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Hello and welcome to Seat 1A!

When you travel, do you ever wonder how you can be that person who is always ahead of the pack, even when things go awry? Hosts Vinod Viswalingam (@VViswalingam) and Geoff Dahl (@geoffdahl) are proud to present The Seat 1A Podcast.

Seat 1A aims to provide savvy travellers with advanced industry based knowledge to enhance the air travel experience and take off from the crowd. By arming you with an understanding of the systems, processes, rules and structures that define modern air travel, Seat 1A strives to give you the upper hand by examining real experiences from abroad.

Whether traveling in ultra-economy or first-class, with or without frequent flyer status, knowing how the operation works will keep you moving in front of the masses, especially when things don’t go as planned. Seat 1A provides tips and tricks on how to make your travel experience as smooth and efficient as possible. Our goal is that you'll be in Seat 1A all the time!

We have over 5 million miles of flying and over 10 years working for numerous airlines, enjoying all classes and cabins, and exploring airports on every continent. We're enthusiastic #avgeeks, with a keen interest in modern aviation trends and aim to share our knowledge in The Seat 1A Podcast. To learn more about who we are, check out Experience 010!

The Seat 1A Podcast also relies on feedback from listeners, offering the chance to take real experiences and analyze them, breaking them down to understand what happened, where things went well or wrong and what can be learned from it. If you have a story, question or experience that you would like to share, please email us at stories(at) or find us on Facebook, Twitter and Instagram.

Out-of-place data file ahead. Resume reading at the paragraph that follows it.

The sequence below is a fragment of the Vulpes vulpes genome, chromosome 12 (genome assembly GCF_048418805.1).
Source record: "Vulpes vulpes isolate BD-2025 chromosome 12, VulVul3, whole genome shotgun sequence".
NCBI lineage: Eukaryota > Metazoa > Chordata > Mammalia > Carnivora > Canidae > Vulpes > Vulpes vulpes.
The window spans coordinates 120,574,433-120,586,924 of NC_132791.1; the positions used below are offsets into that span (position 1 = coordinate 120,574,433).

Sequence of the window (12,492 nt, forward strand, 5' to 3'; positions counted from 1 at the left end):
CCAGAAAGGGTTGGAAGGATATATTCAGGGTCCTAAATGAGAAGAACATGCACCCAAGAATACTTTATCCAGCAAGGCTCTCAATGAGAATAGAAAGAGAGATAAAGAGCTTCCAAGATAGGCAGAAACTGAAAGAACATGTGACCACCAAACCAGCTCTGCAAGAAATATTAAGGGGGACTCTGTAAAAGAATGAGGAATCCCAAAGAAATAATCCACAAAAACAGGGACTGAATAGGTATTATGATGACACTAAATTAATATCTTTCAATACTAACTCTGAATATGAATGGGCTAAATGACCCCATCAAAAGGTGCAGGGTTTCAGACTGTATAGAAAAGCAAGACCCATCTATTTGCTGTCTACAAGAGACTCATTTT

In the meantime please find us wherever you download your podcasts, and tell all your friends!

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Dec 6, 2020

In this experience we explore what happens to crews between their flights when on a layover. There is the glamour of a layover that we see in movies. The reality is usually quite different. It's a good tip to know and appreciate what happens with your crew in destinations.

For a number of years, the layover was Vinod's second home – and he can't imagine how many hotels, hotel rooms and ground transport shuttles he has been in.

There are different types of layovers. There are short in-transit layovers but stereotypically there is an overnight stay involved.

The layover clock starts as soon as the airplane is chocked. Does a crew get backed up clearing immigration? Does a crew have to wait for baggage? How is the crew going to be transported from the airport? Has their airline put out a tender for ground transportation, or do crew need to use airport shuttles? Or maybe the airline is paying for taxis. Sometimes crew members will be familiar enough with a city to just do things as if they were a local.

Where does the airline pick the hotel location – is it by the airport or is it in the city centre? What kind of hotel experience does the airline want for their crews? Is the hotel an international chain or a local hotel? The reality of the layover dictates where the layover hotel is at. Sometimes it's a long drive from the airport to the hotel or resort – Vinod had to mitigate an hour-long drive in Cuba. Coming back to the airport is more pressure-filled to be on time, and sometimes the crew gets stuck while trying to get to the airport. Sometimes taxi or minivan service is shoddy, or unique forms of transport are provided – like Vinod and his stretch limousine experience.